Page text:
How Starbucks Obtained a Wide Economic Moat Rating
Cost Advantage in Action: Four Case Studies of Moat Companies
To demonstrate the power of cost advantages in creating economic moats, we highlight four moat companies: U.S. based Starbucks and Compass Mineral, and international moat companies: Kao (Japan) and Ramsay Health Care (Australia).
Starbucks Corp (SBUX US) boasts a “wide economic moat” rating from Morningstar from two sources: its strong brand intangible asset and cost advantages: “We view Starbucks as one of the most compelling growth stories in the global consumer space today, poised for top-line growth and margin expansion through menu innovations, sustainable cost advantages, and evolution into a diversified retail and consumer packaged goods platform.” Starbucks is best known for producing and serving premium coffee and espresso, and distributes a wide range of packaged products under several brand names. The company operates more than 13,500 locations in the U.S. (26,000 globally), which represents a sizable lead over competitor Dunkin’ Donuts 8,900 U.S. locations. Morningstar believes that Starbucks has developed a strong brand that commands premium pricing and meaningful scale advantages and that Starbucks should be able to maintain its leadership position while successfully accessing new growth avenues.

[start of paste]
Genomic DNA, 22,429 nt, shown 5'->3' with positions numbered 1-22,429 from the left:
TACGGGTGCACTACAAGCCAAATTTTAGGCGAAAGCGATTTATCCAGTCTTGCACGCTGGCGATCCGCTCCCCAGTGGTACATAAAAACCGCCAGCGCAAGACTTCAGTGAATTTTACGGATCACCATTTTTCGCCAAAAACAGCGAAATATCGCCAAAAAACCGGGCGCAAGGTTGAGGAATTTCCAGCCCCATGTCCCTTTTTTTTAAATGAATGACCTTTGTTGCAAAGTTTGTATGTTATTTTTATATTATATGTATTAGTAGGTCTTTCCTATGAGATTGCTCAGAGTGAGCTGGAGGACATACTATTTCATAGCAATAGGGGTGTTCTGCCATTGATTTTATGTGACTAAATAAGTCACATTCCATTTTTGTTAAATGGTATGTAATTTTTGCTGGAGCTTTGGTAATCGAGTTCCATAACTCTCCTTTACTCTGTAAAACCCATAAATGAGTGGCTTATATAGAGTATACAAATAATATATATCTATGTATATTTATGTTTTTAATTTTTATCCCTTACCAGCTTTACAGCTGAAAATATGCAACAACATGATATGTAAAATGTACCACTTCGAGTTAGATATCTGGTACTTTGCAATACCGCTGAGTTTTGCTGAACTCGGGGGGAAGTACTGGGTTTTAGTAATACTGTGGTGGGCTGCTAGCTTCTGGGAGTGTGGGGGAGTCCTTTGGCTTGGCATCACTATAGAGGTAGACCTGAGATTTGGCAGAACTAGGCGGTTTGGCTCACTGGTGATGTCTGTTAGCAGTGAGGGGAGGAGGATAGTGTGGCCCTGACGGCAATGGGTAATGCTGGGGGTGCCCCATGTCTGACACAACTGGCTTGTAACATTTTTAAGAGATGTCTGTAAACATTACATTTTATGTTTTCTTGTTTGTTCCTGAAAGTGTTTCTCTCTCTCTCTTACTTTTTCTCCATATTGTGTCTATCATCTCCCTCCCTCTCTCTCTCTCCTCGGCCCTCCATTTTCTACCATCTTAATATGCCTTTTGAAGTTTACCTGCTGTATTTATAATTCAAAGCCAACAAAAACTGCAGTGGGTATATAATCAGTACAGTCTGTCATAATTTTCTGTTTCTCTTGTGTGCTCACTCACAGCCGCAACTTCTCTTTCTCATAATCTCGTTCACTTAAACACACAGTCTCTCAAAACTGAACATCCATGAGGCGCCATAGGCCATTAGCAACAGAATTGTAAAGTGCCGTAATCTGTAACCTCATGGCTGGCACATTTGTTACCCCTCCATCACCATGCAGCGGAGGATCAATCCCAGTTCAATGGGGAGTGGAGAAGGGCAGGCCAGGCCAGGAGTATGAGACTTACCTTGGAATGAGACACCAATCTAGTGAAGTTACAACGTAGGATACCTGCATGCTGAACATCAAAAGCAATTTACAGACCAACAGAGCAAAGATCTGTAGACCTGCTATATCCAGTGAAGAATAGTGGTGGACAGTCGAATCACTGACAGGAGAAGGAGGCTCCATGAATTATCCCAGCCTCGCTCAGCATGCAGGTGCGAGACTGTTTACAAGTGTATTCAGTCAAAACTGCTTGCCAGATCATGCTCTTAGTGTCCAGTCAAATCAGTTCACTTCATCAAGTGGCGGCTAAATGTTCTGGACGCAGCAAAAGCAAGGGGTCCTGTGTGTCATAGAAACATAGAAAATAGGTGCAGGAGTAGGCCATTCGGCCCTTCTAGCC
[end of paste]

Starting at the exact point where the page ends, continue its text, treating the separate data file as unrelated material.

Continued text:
How Starbucks obtained a competitive advantage
Seattle-based Starbucks Corporation (SBUX) operates 26,736 restaurants, comprising 13,249 company-owned restaurants and 13,487 franchised restaurants worldwide as a roaster, marketer, and retailer of specialty coffee.
In its third quarter of fiscal 2017, Starbucks’ net revenues grew 8.0% to $5.7 billion, with global comparable store sales rising 4.0% year-over-year (or YoY). The company opened 575 net new stores globally in the third quarter, bringing the total count to 26,736. This overall revenue growth was led by the addition of new stores, improving same-store sales growth, and increasing revenues in the Americas segment, the China/Asia-Pacific segment, and the Channel Development segment.
The chart above shows the company’s revenues and profit margins poised for growth, rising each year. For fiscal 2017, analysts estimate its operating margin to be in line and for its revenues to grow 5.5% YoY.
After suffering declining revenues due to intense competition from McDonald’s (MCD) and Dunkin’ Brands (DNKN) in 2009, Starbucks opted to keep its costs lower to gain a competitive advantage. The company renegotiated its outsourcing agreements to bring down $500 million in operating expenses in 2012. The company also opened a fourth manufacturing plant in South Carolina to reduce its transportation costs.
Starbucks uses another source of competitive advantage (MOAT)—the intangible asset (PEP) of creating a strong brand by providing premium-quality coffee. Strong brands drive customer’s buying habits. The company also focuses on product innovation by adapting to changing consumer tastes and preferences.